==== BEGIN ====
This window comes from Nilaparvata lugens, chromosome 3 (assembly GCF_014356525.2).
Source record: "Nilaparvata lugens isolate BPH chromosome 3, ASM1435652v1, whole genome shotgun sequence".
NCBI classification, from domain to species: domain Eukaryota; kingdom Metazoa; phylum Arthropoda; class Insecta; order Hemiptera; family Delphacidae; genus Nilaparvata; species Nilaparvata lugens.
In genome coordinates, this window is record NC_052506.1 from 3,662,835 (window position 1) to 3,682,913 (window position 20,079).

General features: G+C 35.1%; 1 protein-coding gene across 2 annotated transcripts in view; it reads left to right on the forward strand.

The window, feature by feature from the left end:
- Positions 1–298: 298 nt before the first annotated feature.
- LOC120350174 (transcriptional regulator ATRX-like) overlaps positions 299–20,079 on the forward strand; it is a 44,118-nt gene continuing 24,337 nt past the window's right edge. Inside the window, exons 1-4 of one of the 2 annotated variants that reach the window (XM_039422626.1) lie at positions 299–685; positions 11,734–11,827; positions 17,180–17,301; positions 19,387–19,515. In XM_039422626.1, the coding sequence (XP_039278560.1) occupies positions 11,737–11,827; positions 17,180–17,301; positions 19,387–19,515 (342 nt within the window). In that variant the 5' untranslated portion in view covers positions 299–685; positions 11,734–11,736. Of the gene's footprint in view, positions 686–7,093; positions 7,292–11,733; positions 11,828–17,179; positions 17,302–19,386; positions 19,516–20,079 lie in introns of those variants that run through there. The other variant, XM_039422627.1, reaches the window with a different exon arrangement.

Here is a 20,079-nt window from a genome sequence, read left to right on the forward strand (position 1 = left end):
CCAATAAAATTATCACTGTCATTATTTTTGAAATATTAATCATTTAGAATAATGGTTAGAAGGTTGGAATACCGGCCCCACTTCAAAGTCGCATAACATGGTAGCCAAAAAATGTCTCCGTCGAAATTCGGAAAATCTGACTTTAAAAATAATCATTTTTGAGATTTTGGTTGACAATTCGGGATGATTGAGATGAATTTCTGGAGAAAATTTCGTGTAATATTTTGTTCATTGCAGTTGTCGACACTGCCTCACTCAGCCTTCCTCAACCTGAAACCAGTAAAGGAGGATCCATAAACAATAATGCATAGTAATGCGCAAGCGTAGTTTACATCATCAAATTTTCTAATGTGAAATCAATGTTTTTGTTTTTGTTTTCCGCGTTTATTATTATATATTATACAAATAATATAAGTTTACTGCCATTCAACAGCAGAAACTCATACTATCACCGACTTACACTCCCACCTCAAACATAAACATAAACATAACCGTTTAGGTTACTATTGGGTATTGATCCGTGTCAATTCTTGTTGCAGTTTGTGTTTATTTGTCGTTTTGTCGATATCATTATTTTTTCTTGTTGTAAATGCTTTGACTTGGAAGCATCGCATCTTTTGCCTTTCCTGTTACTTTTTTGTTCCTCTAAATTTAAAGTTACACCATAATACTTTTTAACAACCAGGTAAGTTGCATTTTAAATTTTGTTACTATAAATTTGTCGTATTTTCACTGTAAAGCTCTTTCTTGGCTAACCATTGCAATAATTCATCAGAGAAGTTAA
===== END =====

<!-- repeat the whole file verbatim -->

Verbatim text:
This window comes from Nilaparvata lugens, chromosome 3 (assembly GCF_014356525.2).
Source record: "Nilaparvata lugens isolate BPH chromosome 3, ASM1435652v1, whole genome shotgun sequence".
NCBI classification, from domain to species: domain Eukaryota; kingdom Metazoa; phylum Arthropoda; class Insecta; order Hemiptera; family Delphacidae; genus Nilaparvata; species Nilaparvata lugens.
In genome coordinates, this window is record NC_052506.1 from 3,662,835 (window position 1) to 3,682,913 (window position 20,079).

General features: G+C 35.1%; 1 protein-coding gene across 2 annotated transcripts in view; it reads left to right on the forward strand.

The window, feature by feature from the left end:
- Positions 1–298: 298 nt before the first annotated feature.
- LOC120350174 (transcriptional regulator ATRX-like) overlaps positions 299–20,079 on the forward strand; it is a 44,118-nt gene continuing 24,337 nt past the window's right edge. Inside the window, exons 1-4 of one of the 2 annotated variants that reach the window (XM_039422626.1) lie at positions 299–685; positions 11,734–11,827; positions 17,180–17,301; positions 19,387–19,515. In XM_039422626.1, the coding sequence (XP_039278560.1) occupies positions 11,737–11,827; positions 17,180–17,301; positions 19,387–19,515 (342 nt within the window). In that variant the 5' untranslated portion in view covers positions 299–685; positions 11,734–11,736. Of the gene's footprint in view, positions 686–7,093; positions 7,292–11,733; positions 11,828–17,179; positions 17,302–19,386; positions 19,516–20,079 lie in introns of those variants that run through there. The other variant, XM_039422627.1, reaches the window with a different exon arrangement.

Here is a 20,079-nt window from a genome sequence, read left to right on the forward strand (position 1 = left end):
CCAATAAAATTATCACTGTCATTATTTTTGAAATATTAATCATTTAGAATAATGGTTAGAAGGTTGGAATACCGGCCCCACTTCAAAGTCGCATAACATGGTAGCCAAAAAATGTCTCCGTCGAAATTCGGAAAATCTGACTTTAAAAATAATCATTTTTGAGATTTTGGTTGACAATTCGGGATGATTGAGATGAATTTCTGGAGAAAATTTCGTGTAATATTTTGTTCATTGCAGTTGTCGACACTGCCTCACTCAGCCTTCCTCAACCTGAAACCAGTAAAGGAGGATCCATAAACAATAATGCATAGTAATGCGCAAGCGTAGTTTACATCATCAAATTTTCTAATGTGAAATCAATGTTTTTGTTTTTGTTTTCCGCGTTTATTATTATATATTATACAAATAATATAAGTTTACTGCCATTCAACAGCAGAAACTCATACTATCACCGACTTACACTCCCACCTCAAACATAAACATAAACATAACCGTTTAGGTTACTATTGGGTATTGATCCGTGTCAATTCTTGTTGCAGTTTGTGTTTATTTGTCGTTTTGTCGATATCATTATTTTTTCTTGTTGTAAATGCTTTGACTTGGAAGCATCGCATCTTTTGCCTTTCCTGTTACTTTTTTGTTCCTCTAAATTTAAAGTTACACCATAATACTTTTTAACAACCAGGTAAGTTGCATTTTAAATTTTGTTACTATAAATTTGTCGTATTTTCACTGTAAAGCTCTTTCTTGGCTAACCATTGCAATAATTCATCAGAGAAGTTAA